Honest: The three women recounted how having to handle medical bills brought painful memories back to the surface while they tried to cope
The miscarriage was so traumatic, Racine became convinced she didn’t want to try to conceive again.
‘I don’t think I left my bed for days after,’ she said. ‘I remember talking to my fiance and telling him I didn’t want to have a baby anymore, I didn’t want to be pregnant anymore, I didn’t want to try ever again.’
The women also recounted how having to handle their medical bills brought painful memories back to the surface.
‘You don’t think about paying for it and then one day you open your mailbox, and you get a bill and it sort of whacks you over the head and you’re reminded of all this stuff weeks later,’ Jamie said.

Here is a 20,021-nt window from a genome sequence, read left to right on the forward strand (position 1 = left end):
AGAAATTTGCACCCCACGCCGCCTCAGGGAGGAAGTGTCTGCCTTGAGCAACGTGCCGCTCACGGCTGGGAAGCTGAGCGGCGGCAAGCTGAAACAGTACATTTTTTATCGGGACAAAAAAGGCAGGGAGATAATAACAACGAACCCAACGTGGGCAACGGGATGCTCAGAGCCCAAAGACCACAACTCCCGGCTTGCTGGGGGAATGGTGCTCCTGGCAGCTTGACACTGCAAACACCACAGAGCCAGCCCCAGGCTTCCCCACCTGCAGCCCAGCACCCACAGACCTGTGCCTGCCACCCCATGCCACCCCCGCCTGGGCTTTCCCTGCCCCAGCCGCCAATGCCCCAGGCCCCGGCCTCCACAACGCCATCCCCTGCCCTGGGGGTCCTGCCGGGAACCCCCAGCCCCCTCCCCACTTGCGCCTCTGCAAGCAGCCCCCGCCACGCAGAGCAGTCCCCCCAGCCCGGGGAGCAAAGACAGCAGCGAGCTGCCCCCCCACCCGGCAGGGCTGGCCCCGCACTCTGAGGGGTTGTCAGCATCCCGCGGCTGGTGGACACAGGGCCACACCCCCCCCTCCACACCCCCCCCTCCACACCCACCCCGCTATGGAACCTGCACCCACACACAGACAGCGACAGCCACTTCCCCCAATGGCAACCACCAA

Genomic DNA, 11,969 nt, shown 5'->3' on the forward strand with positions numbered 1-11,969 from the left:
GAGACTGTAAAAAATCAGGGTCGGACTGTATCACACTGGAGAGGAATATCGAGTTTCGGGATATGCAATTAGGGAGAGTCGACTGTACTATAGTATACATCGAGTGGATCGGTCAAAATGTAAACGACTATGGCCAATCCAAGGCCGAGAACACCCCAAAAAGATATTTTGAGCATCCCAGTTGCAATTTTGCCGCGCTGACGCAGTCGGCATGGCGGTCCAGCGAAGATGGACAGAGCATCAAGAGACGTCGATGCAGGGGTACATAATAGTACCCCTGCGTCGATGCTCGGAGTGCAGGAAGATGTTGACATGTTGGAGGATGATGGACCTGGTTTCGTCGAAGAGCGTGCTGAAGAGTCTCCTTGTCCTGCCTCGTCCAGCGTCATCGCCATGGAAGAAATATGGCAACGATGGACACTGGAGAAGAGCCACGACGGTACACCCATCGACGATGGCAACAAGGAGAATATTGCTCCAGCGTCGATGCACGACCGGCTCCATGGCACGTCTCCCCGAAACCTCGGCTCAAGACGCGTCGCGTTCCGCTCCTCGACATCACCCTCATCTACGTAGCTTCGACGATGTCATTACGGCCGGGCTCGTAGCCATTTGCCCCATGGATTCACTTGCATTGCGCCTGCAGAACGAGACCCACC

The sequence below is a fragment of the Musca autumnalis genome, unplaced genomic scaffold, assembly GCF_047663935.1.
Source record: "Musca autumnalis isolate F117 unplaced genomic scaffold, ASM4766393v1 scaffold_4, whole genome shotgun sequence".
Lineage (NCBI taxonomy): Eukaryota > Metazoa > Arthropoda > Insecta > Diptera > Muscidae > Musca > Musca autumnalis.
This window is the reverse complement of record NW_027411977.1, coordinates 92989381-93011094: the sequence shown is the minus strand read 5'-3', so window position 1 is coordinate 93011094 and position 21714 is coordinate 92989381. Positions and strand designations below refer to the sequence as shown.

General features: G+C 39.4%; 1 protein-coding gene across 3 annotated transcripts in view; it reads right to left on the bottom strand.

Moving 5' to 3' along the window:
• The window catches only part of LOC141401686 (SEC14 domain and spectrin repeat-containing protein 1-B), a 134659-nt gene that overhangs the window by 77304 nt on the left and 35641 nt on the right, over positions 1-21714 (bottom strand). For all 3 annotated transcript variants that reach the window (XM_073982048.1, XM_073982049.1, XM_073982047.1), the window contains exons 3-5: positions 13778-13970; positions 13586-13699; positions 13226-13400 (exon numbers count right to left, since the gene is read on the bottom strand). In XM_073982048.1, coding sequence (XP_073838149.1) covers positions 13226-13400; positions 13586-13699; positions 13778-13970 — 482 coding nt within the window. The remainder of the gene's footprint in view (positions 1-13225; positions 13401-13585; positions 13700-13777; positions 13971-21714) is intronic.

You don’t think about paying for it and one day you open your mailbox, and you get a bill and it sort of whacks you over the head
Eighteen months after her miscarriage, Rana hasn’t been able to face her stack of medical bills, because having to negotiate with insurance companies and medical providers revives her pain.
‘I think it was just me having to come to terms with something that had been so painful so I just put it away,’ she said.
Racine pointed out how impossible it seemed to focus on financial matters while trying to cope with the loss of her pregnancy.
‘I cant imagine dealing with that, even thinking about money or payment options or insurance claims,’ she said. ‘You just really struggle to get through the day and the moments of going from being pregnant to not.’
She also described how alienating it can be for women to feel as though they can’t talk about the traumatic experience they have just been through.
‘I also remember feeling very angry that losing a child and having a miscarriage happens in this secretive way, that women sort of feel shamed into keeping it private,’ she added.
Rana expressed the same sentiment, telling Elle: ‘I don’t want people to feel like they have to suffer in silence, because I don’t think it helps.’